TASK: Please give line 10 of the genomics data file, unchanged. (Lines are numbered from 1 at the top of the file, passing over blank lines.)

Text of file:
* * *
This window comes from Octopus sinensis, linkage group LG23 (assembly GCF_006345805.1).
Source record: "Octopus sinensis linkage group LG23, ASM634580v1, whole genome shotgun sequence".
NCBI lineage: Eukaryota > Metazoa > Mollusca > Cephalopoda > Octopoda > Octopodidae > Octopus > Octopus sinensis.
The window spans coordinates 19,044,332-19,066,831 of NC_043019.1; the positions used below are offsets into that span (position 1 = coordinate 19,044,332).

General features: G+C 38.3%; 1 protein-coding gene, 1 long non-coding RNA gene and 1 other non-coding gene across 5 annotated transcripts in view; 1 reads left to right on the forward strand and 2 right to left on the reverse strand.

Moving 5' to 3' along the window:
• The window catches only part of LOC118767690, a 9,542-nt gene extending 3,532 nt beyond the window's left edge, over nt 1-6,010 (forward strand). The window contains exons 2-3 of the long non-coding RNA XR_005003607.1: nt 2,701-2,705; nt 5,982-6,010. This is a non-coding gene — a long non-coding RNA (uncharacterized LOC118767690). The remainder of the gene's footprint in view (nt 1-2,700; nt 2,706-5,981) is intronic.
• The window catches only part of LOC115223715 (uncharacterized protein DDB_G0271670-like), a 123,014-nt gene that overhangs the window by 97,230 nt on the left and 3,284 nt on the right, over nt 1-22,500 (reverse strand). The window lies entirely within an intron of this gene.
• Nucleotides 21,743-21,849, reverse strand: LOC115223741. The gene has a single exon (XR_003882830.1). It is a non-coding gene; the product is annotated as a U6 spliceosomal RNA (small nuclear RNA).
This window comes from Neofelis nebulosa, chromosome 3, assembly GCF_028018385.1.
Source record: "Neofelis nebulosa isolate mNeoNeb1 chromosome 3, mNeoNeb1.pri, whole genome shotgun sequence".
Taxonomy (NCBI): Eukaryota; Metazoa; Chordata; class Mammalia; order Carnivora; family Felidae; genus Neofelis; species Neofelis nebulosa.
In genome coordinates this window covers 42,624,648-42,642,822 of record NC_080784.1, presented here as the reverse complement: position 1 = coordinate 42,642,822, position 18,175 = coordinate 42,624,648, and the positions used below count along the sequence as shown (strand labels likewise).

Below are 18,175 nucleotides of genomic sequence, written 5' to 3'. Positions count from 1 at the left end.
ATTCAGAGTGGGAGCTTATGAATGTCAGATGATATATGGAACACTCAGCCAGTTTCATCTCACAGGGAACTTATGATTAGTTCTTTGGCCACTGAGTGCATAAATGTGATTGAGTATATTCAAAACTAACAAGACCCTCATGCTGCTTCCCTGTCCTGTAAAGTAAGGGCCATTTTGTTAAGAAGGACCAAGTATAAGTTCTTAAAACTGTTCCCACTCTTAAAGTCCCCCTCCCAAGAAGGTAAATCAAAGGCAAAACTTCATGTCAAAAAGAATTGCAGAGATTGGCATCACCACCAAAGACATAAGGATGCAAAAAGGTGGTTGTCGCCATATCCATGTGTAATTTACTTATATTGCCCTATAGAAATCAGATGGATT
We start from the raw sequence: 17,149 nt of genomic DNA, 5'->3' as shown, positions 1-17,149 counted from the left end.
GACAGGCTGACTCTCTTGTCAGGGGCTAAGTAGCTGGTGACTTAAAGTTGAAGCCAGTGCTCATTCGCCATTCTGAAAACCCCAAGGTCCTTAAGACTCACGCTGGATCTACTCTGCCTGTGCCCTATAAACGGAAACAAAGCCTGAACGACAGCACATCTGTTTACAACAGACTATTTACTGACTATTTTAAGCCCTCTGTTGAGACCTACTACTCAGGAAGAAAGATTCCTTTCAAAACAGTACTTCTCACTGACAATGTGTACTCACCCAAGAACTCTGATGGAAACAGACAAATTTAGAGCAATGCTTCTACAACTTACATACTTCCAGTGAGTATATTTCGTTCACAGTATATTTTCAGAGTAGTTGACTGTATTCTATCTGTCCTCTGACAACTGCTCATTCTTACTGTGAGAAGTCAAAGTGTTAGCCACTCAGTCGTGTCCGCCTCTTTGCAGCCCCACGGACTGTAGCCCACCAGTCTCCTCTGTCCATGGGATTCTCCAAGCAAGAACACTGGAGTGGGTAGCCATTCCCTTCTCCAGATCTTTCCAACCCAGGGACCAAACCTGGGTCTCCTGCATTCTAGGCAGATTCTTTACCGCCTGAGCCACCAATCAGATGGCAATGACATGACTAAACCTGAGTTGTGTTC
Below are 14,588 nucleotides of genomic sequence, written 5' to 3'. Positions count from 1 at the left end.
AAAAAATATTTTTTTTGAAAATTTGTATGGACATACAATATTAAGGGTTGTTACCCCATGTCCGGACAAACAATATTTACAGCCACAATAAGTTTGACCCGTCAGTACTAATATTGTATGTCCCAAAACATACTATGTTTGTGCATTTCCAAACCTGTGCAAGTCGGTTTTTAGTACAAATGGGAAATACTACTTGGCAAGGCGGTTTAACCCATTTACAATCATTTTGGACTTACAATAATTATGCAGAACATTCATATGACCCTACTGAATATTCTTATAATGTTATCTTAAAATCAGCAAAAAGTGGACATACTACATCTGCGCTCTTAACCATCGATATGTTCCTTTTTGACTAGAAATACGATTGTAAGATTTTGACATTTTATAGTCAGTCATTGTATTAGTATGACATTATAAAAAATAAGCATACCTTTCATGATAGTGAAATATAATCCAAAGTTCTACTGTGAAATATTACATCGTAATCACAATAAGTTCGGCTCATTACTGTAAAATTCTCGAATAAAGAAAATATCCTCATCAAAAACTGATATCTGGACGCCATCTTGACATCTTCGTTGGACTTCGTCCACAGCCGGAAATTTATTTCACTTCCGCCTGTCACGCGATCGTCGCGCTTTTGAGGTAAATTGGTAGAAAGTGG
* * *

This window comes from Neofelis nebulosa, chromosome 3, assembly GCF_028018385.1.